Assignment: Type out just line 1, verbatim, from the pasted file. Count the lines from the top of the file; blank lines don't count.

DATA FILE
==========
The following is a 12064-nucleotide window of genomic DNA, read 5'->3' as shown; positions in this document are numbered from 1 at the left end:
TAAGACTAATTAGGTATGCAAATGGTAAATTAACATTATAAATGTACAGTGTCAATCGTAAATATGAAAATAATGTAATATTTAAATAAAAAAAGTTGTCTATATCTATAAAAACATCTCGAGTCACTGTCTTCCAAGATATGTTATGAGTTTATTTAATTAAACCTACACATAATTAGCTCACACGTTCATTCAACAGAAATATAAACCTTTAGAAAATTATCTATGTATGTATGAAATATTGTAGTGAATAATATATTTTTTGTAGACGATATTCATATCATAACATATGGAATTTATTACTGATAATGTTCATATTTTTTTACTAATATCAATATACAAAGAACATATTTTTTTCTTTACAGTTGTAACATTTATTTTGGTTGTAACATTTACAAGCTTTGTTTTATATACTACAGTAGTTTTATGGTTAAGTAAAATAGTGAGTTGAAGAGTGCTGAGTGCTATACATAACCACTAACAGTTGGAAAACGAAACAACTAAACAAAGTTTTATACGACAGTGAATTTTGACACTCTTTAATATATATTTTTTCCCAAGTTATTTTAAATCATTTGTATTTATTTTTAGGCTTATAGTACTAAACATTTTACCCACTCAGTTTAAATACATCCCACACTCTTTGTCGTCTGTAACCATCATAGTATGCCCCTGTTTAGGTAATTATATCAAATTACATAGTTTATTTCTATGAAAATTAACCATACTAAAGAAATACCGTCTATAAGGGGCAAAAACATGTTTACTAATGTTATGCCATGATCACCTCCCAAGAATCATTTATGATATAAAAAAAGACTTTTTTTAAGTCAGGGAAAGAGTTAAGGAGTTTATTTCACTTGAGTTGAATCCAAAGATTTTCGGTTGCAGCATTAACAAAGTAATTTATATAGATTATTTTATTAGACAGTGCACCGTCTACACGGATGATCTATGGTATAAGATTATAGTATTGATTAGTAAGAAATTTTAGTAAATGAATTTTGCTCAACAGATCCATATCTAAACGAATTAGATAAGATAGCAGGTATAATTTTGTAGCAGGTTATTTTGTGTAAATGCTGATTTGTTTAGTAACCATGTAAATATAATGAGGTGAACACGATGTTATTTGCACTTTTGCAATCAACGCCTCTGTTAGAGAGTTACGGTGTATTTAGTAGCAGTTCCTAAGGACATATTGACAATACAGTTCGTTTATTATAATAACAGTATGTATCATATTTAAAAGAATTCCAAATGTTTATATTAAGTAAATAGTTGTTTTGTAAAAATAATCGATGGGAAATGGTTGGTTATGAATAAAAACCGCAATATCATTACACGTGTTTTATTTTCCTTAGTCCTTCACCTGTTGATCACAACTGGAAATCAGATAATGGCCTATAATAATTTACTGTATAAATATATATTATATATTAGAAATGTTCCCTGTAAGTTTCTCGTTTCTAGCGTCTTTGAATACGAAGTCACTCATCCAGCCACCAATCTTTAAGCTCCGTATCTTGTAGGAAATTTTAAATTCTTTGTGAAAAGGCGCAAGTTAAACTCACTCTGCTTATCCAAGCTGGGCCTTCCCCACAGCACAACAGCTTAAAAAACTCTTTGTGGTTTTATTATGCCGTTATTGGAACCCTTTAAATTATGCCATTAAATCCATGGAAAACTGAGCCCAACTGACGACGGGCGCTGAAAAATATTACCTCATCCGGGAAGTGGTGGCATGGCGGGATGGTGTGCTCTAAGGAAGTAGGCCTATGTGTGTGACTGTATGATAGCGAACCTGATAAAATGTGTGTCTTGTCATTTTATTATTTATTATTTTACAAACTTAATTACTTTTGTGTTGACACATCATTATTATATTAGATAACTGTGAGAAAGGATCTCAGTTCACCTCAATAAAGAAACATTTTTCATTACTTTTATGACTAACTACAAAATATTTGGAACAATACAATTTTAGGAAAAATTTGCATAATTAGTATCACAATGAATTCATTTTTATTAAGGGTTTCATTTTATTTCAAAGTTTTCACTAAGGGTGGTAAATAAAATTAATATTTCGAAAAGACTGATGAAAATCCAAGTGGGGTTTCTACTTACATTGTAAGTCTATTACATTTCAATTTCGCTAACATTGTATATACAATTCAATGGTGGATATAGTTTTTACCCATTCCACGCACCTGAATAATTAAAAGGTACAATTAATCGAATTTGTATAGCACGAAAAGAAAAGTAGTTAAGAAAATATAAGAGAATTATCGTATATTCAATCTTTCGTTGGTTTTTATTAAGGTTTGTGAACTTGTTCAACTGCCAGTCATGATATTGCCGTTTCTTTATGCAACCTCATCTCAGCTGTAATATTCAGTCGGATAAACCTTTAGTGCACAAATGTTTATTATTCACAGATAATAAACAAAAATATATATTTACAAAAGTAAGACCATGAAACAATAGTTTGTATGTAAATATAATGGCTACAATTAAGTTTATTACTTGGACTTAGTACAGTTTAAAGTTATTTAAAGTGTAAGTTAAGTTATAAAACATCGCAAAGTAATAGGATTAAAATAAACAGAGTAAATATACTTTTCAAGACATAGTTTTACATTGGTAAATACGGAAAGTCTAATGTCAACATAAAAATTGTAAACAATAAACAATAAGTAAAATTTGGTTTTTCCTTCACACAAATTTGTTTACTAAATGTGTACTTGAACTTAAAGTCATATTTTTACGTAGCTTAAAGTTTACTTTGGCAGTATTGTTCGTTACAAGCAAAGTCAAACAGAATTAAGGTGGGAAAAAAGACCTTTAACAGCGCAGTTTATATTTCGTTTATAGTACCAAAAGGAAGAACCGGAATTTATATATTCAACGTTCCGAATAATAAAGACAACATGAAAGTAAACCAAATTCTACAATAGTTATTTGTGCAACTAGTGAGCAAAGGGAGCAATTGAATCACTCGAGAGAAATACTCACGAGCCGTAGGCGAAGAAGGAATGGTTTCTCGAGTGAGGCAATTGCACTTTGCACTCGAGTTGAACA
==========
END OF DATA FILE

The following is a 12064-nucleotide window of genomic DNA, read 5'->3' as shown; positions in this document are numbered from 1 at the left end: